Category Archives: language and linguistics

The lord, the bishop, and the harlot: an etymological fallacy

This article was written as a guest post for the Merriam-Webster Unabridged blog, http://unabridged.merriam-webster.com/blog/2014/08/quest-post-the-lord-the-bishop-and-the-harlot-an-etymological-fallacy/

“I literally decimated my bank account, but it was so unique, I just had to get it! It’s fantastic!”

There are many in whom such a sentence would provoke an attack of bruxism. “To the letter,” they might say as they gnashed their teeth, “you reduced your bank account by one tenth? For something that is mere fantasy? Reaallllyyyy. I would expect no more from someone who doesn’t seem to know that ‘unique’ is not gradable – it means there is only one: un.”

Ah, the etymological fallacy: the idea that the true meaning of a word is whatever it “originally” meant – or its source parts meant. Its adherents may protest, for example, that we cannot use transpire to mean ‘happen’ because the Latin for transpire means ‘breathe across’. If adherents of the etymological fallacy were set loose on chemistry, they would declare table salt to be a combustible metal (sodium) and a poison gas (chlorine), and say that since water is two highly flammable gases (hydrogen and oxygen) it should be kept far from a fire.

Such people – like most people, really – seem to have a basic idea of language as a fixed thing, with timeless fixed rules (that just happen to coincide with whatever they remember their grade school English teacher telling them), and if people in a previous era used English differently, either they were wrong or we are. Every change observed is an aberration, and it follows from this that whatever a word or its constituents once meant is the true meaning. This also provides a handy trump card for interpersonal competition, and a tool for group exclusion: “You didn’t know that accident really means just ‘a thing that happened’ – in fact, ‘a thing that fell into place’? Idiot.”

But look, I’m preaching to the choir here. If you’re reading this, you know as well as I do that language changes, and meanings shift. Why don’t we have a little fun and run with the etymological fallacy? Here’s a story that uses words with their “true” meanings:

Our local lord – I mean the baker, of course – is a silly man, though lewd, and so is a favorite of the local ecclesiastics. One day, the bishop – a truly awful and egregious man, and among the most enthusiastic spellers you could ever find – came to town on a holiday to have a thing with the local priests. He came to the lord to get a loaf, but the lord was not there, so his queen gave him a special one she had thrown around.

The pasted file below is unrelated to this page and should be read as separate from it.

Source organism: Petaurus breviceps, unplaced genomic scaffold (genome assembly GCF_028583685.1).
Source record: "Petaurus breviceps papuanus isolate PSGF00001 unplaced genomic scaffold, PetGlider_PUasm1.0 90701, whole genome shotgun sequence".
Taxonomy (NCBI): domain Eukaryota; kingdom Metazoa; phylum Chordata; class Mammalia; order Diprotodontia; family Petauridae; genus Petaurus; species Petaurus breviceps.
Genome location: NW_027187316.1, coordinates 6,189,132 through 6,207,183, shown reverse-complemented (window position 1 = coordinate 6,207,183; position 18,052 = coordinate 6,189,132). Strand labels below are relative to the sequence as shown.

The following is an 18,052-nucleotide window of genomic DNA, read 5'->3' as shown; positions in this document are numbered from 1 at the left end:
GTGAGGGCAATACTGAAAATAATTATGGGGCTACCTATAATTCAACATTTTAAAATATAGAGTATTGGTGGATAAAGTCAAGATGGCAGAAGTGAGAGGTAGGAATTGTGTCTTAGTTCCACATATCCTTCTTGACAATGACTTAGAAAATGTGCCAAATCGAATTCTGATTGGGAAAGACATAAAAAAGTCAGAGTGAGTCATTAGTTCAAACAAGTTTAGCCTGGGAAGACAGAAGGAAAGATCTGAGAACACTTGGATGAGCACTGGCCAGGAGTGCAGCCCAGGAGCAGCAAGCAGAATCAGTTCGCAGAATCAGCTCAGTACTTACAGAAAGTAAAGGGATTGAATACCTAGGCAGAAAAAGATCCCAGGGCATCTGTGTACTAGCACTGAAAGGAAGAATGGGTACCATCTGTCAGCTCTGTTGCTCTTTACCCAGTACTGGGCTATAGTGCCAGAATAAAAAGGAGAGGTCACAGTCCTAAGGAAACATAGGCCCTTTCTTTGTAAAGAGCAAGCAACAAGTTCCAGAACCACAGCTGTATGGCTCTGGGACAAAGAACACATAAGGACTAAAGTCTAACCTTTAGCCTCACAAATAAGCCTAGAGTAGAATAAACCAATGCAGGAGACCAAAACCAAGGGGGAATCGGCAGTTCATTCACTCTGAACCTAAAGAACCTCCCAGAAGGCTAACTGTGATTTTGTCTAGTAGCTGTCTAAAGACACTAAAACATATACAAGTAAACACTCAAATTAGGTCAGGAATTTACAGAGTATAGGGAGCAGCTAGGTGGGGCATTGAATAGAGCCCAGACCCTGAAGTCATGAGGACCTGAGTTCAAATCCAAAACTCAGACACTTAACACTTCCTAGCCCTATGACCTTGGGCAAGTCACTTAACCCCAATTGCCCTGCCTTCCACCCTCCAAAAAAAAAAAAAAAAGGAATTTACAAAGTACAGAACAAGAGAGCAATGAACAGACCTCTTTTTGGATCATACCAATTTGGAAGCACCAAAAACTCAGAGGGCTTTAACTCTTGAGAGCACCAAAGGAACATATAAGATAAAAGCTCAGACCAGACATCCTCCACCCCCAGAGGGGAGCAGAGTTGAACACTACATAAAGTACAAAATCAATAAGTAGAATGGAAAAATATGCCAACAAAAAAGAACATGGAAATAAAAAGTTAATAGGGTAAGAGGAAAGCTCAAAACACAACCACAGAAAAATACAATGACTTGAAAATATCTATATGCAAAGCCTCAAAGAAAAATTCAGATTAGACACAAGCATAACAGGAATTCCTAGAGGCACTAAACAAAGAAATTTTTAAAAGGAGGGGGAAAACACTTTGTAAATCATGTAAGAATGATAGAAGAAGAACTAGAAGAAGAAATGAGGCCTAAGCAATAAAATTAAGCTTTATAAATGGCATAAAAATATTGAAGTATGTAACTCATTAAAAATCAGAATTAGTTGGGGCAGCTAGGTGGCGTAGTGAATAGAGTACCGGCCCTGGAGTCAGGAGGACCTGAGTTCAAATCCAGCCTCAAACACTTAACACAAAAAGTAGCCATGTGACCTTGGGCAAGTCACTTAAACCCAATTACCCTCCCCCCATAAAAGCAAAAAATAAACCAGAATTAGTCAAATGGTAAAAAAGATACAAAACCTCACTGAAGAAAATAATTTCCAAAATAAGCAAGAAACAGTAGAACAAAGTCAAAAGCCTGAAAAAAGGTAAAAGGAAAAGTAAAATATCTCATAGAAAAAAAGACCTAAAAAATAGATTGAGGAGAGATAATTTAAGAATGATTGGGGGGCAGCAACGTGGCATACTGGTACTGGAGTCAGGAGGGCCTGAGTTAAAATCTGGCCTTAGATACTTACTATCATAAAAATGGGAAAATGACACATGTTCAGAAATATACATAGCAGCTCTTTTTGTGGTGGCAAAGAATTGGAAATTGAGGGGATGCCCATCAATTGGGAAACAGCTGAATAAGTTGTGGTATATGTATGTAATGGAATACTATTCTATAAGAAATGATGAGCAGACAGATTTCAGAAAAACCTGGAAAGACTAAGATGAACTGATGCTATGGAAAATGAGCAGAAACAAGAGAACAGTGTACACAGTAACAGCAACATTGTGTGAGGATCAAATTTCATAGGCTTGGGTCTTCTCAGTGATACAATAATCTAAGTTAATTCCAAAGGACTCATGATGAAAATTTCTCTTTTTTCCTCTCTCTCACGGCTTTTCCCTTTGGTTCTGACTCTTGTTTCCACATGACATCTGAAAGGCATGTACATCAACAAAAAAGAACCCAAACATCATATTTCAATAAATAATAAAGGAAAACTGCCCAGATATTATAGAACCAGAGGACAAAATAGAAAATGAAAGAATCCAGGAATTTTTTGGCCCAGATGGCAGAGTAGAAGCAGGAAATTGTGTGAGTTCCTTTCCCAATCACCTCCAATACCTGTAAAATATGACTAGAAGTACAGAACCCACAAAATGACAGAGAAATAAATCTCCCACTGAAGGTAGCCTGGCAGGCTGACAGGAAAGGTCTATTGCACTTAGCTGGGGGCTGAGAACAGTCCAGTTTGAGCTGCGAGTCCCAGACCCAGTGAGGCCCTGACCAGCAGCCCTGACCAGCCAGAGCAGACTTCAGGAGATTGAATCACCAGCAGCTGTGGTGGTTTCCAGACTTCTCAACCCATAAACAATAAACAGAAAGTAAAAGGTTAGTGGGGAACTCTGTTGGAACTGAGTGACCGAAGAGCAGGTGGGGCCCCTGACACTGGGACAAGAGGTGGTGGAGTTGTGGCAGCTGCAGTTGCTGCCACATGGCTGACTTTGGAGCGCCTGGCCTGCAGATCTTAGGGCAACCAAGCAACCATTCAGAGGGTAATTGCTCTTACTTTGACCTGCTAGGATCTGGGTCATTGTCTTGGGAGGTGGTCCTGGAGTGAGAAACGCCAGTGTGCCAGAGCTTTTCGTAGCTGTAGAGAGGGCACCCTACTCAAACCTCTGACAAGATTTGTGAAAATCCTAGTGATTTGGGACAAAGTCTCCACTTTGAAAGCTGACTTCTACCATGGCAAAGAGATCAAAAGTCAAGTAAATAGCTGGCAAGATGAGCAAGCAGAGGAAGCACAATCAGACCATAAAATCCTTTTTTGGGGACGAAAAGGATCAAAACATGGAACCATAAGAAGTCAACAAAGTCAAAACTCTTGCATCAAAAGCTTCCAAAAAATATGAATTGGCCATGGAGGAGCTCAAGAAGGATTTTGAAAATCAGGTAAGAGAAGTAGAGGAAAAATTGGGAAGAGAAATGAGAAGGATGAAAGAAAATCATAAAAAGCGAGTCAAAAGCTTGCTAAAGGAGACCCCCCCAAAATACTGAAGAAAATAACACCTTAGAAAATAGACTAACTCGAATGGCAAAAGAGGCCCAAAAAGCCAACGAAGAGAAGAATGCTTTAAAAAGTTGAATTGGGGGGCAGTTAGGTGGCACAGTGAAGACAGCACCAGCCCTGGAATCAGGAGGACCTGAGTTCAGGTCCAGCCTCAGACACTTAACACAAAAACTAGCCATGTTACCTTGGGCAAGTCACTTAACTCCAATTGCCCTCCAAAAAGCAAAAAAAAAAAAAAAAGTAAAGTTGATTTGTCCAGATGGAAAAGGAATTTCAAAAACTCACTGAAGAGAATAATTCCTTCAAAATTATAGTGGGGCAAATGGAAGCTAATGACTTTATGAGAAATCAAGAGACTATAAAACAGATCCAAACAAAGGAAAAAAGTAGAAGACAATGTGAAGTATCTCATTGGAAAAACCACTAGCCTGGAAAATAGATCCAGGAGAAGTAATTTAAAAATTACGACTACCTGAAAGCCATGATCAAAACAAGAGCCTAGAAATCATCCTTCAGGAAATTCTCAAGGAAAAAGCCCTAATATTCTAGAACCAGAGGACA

Walking back to the church, the bishop saw a harlot. “Can you help me and my girls?” said the harlot, gesturing towards several knaves around him.

“My whore,” said the bishop, “I hope you are not pretty.”

“No,” said the harlot, “I am just a nice pastor, but I cannot win.”

As the bishop extracted his meat, the lord came running down the lane carrying several more loaves, and shouting, “I pray, do not give that loaf to the harlot and his girls, it’s sophisticated!”

The lord was a crafty man, but not always a clever one, and as he neared the bishop he offended and warped the loaves. The bishop attended to the loaves, but he too offended, killed his head on a cute peter, and was astounded.

At first the lord and the harlot thought the bishop had starved, but a small deer – a hound – licked his face and he awoke. The bishop, too, was a crafty man, and full of animosity, and he declared that the accident had been a small enormity and nothing noisome. He gave some bread to the harlot, saying “May you be silly and no longer nice,” and went on with the gaudy lord to join the priests in their thing.

Oh, do you need a key to the “true” meanings? Not familiar with all of them? Tsk. Well, here is a translation into the words people would usually use now, “wrong” though they may be:

Our local loaf-keeper – I mean the baker, of course – is a blessèd man, though a layman, and so is a favorite of the local ecclesiastics. One day, the bishop – a truly awe-inspiring and outstanding man, and among the most divinely inspired preachers you could ever find – came to town on a holy day to have a conference with the local priests. He came to the loaf-keeper to get a loaf, but the loaf-keeper was not there, so his wife gave him a particular one she had twisted in a ring.

Walking back to the church, the bishop saw a beggar. “Can you help me and my children?” said the beggar, gesturing towards several boys around him.

“My dear,” said the bishop, “I hope you are not cunning.”

“No,” said the beggar, “I am just an ignorant shepherd, but I cannot work.”

As the bishop pulled out his food, the loaf-keeper came running down the lane carrying several more loaves, and shouting, “I ask you, do not give that loaf to the beggar and his children, it’s impure!”